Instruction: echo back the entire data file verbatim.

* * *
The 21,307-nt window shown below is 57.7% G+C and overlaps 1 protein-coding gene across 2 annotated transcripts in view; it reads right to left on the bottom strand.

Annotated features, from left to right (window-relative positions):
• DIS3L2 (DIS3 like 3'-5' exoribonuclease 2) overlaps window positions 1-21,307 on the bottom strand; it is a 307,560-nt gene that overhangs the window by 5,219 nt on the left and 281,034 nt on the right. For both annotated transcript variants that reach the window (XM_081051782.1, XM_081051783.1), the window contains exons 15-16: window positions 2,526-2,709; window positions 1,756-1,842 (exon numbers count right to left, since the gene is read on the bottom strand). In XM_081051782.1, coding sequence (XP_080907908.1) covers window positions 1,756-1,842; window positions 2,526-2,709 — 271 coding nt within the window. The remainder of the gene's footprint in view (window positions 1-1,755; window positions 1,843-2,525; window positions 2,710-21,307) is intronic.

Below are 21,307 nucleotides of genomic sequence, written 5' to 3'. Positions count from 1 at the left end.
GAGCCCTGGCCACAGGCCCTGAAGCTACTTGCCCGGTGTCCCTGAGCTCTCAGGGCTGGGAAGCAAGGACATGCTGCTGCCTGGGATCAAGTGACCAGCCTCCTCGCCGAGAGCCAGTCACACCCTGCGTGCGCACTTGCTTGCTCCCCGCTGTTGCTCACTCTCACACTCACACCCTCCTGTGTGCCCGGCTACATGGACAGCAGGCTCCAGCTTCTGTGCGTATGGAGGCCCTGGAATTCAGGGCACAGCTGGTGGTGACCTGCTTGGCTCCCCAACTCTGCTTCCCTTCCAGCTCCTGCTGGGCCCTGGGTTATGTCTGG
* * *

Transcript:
The 21,307-nt window shown below is 57.7% G+C and overlaps 1 protein-coding gene across 2 annotated transcripts in view; it reads right to left on the bottom strand.

Annotated features, from left to right (window-relative positions):
• DIS3L2 (DIS3 like 3'-5' exoribonuclease 2) overlaps window positions 1-21,307 on the bottom strand; it is a 307,560-nt gene that overhangs the window by 5,219 nt on the left and 281,034 nt on the right. For both annotated transcript variants that reach the window (XM_081051782.1, XM_081051783.1), the window contains exons 15-16: window positions 2,526-2,709; window positions 1,756-1,842 (exon numbers count right to left, since the gene is read on the bottom strand). In XM_081051782.1, coding sequence (XP_080907908.1) covers window positions 1,756-1,842; window positions 2,526-2,709 — 271 coding nt within the window. The remainder of the gene's footprint in view (window positions 1-1,755; window positions 1,843-2,525; window positions 2,710-21,307) is intronic.

Below are 21,307 nucleotides of genomic sequence, written 5' to 3'. Positions count from 1 at the left end.
GAGCCCTGGCCACAGGCCCTGAAGCTACTTGCCCGGTGTCCCTGAGCTCTCAGGGCTGGGAAGCAAGGACATGCTGCTGCCTGGGATCAAGTGACCAGCCTCCTCGCCGAGAGCCAGTCACACCCTGCGTGCGCACTTGCTTGCTCCCCGCTGTTGCTCACTCTCACACTCACACCCTCCTGTGTGCCCGGCTACATGGACAGCAGGCTCCAGCTTCTGTGCGTATGGAGGCCCTGGAATTCAGGGCACAGCTGGTGGTGACCTGCTTGGCTCCCCAACTCTGCTTCCCTTCCAGCTCCTGCTGGGCCCTGGGTTATGTCTGG